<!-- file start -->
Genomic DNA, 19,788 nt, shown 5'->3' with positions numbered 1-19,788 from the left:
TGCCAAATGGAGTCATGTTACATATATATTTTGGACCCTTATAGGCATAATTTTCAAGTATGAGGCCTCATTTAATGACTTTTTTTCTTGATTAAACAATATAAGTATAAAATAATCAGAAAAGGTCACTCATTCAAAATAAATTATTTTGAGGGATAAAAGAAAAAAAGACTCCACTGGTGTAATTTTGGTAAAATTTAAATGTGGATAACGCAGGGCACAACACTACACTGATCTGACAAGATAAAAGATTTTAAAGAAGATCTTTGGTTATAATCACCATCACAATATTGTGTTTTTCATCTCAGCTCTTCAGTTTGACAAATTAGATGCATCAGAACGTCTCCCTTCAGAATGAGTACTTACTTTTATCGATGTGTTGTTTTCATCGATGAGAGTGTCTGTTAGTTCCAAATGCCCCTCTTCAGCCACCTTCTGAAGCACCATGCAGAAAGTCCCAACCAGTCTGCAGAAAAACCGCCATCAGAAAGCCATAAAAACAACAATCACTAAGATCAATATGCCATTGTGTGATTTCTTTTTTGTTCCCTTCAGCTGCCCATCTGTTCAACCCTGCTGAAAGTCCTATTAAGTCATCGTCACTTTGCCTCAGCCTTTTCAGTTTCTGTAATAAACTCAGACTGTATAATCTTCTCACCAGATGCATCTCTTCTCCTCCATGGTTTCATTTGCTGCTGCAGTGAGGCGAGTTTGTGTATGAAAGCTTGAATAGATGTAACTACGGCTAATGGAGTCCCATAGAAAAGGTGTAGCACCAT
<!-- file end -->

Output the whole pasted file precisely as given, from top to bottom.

Genomic DNA, 19,788 nt, shown 5'->3' with positions numbered 1-19,788 from the left:
TGCCAAATGGAGTCATGTTACATATATATTTTGGACCCTTATAGGCATAATTTTCAAGTATGAGGCCTCATTTAATGACTTTTTTTCTTGATTAAACAATATAAGTATAAAATAATCAGAAAAGGTCACTCATTCAAAATAAATTATTTTGAGGGATAAAAGAAAAAAAGACTCCACTGGTGTAATTTTGGTAAAATTTAAATGTGGATAACGCAGGGCACAACACTACACTGATCTGACAAGATAAAAGATTTTAAAGAAGATCTTTGGTTATAATCACCATCACAATATTGTGTTTTTCATCTCAGCTCTTCAGTTTGACAAATTAGATGCATCAGAACGTCTCCCTTCAGAATGAGTACTTACTTTTATCGATGTGTTGTTTTCATCGATGAGAGTGTCTGTTAGTTCCAAATGCCCCTCTTCAGCCACCTTCTGAAGCACCATGCAGAAAGTCCCAACCAGTCTGCAGAAAAACCGCCATCAGAAAGCCATAAAAACAACAATCACTAAGATCAATATGCCATTGTGTGATTTCTTTTTTGTTCCCTTCAGCTGCCCATCTGTTCAACCCTGCTGAAAGTCCTATTAAGTCATCGTCACTTTGCCTCAGCCTTTTCAGTTTCTGTAATAAACTCAGACTGTATAATCTTCTCACCAGATGCATCTCTTCTCCTCCATGGTTTCATTTGCTGCTGCAGTGAGGCGAGTTTGTGTATGAAAGCTTGAATAGATGTAACTACGGCTAATGGAGTCCCATAGAAAAGGTGTAGCACCAT